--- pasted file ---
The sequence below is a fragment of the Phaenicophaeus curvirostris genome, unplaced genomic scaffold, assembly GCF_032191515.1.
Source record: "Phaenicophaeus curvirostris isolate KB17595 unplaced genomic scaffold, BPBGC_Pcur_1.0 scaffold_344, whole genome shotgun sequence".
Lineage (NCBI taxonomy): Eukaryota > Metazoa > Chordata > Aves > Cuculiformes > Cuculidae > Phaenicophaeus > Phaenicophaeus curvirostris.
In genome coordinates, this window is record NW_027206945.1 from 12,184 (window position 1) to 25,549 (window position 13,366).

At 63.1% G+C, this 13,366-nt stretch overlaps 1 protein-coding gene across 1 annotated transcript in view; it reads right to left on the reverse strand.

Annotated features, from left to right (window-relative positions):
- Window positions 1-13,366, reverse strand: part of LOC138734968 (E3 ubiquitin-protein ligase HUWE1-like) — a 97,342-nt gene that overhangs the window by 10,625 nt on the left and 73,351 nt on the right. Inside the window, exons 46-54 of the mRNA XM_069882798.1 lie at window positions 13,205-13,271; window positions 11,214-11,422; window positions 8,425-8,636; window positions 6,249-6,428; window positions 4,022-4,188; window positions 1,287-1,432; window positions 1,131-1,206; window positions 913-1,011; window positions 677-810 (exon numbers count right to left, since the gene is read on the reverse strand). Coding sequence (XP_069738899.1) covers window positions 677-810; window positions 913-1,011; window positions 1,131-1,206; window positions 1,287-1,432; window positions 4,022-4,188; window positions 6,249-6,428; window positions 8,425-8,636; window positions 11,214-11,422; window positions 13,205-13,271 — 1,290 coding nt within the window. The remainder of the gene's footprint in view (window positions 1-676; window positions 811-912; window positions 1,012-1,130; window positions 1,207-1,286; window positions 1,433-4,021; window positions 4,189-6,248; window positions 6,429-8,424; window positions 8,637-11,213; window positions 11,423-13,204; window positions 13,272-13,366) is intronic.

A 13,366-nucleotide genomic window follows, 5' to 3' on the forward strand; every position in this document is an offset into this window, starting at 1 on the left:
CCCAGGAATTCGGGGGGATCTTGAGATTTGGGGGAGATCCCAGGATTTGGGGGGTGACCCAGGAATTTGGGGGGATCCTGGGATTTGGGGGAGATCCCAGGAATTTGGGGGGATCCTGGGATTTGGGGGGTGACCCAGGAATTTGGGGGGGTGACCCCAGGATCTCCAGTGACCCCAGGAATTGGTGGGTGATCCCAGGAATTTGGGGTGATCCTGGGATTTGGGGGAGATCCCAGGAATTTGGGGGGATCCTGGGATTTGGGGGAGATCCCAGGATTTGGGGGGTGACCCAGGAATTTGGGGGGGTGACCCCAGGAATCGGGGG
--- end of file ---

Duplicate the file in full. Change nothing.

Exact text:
The sequence below is a fragment of the Phaenicophaeus curvirostris genome, unplaced genomic scaffold, assembly GCF_032191515.1.
Source record: "Phaenicophaeus curvirostris isolate KB17595 unplaced genomic scaffold, BPBGC_Pcur_1.0 scaffold_344, whole genome shotgun sequence".
Lineage (NCBI taxonomy): Eukaryota > Metazoa > Chordata > Aves > Cuculiformes > Cuculidae > Phaenicophaeus > Phaenicophaeus curvirostris.
In genome coordinates, this window is record NW_027206945.1 from 12,184 (window position 1) to 25,549 (window position 13,366).

At 63.1% G+C, this 13,366-nt stretch overlaps 1 protein-coding gene across 1 annotated transcript in view; it reads right to left on the reverse strand.

Annotated features, from left to right (window-relative positions):
- Window positions 1-13,366, reverse strand: part of LOC138734968 (E3 ubiquitin-protein ligase HUWE1-like) — a 97,342-nt gene that overhangs the window by 10,625 nt on the left and 73,351 nt on the right. Inside the window, exons 46-54 of the mRNA XM_069882798.1 lie at window positions 13,205-13,271; window positions 11,214-11,422; window positions 8,425-8,636; window positions 6,249-6,428; window positions 4,022-4,188; window positions 1,287-1,432; window positions 1,131-1,206; window positions 913-1,011; window positions 677-810 (exon numbers count right to left, since the gene is read on the reverse strand). Coding sequence (XP_069738899.1) covers window positions 677-810; window positions 913-1,011; window positions 1,131-1,206; window positions 1,287-1,432; window positions 4,022-4,188; window positions 6,249-6,428; window positions 8,425-8,636; window positions 11,214-11,422; window positions 13,205-13,271 — 1,290 coding nt within the window. The remainder of the gene's footprint in view (window positions 1-676; window positions 811-912; window positions 1,012-1,130; window positions 1,207-1,286; window positions 1,433-4,021; window positions 4,189-6,248; window positions 6,429-8,424; window positions 8,637-11,213; window positions 11,423-13,204; window positions 13,272-13,366) is intronic.

A 13,366-nucleotide genomic window follows, 5' to 3' on the forward strand; every position in this document is an offset into this window, starting at 1 on the left:
CCCAGGAATTCGGGGGGATCTTGAGATTTGGGGGAGATCCCAGGATTTGGGGGGTGACCCAGGAATTTGGGGGGATCCTGGGATTTGGGGGAGATCCCAGGAATTTGGGGGGATCCTGGGATTTGGGGGGTGACCCAGGAATTTGGGGGGGTGACCCCAGGATCTCCAGTGACCCCAGGAATTGGTGGGTGATCCCAGGAATTTGGGGTGATCCTGGGATTTGGGGGAGATCCCAGGAATTTGGGGGGATCCTGGGATTTGGGGGAGATCCCAGGATTTGGGGGGTGACCCAGGAATTTGGGGGGGTGACCCCAGGAATCGGGGG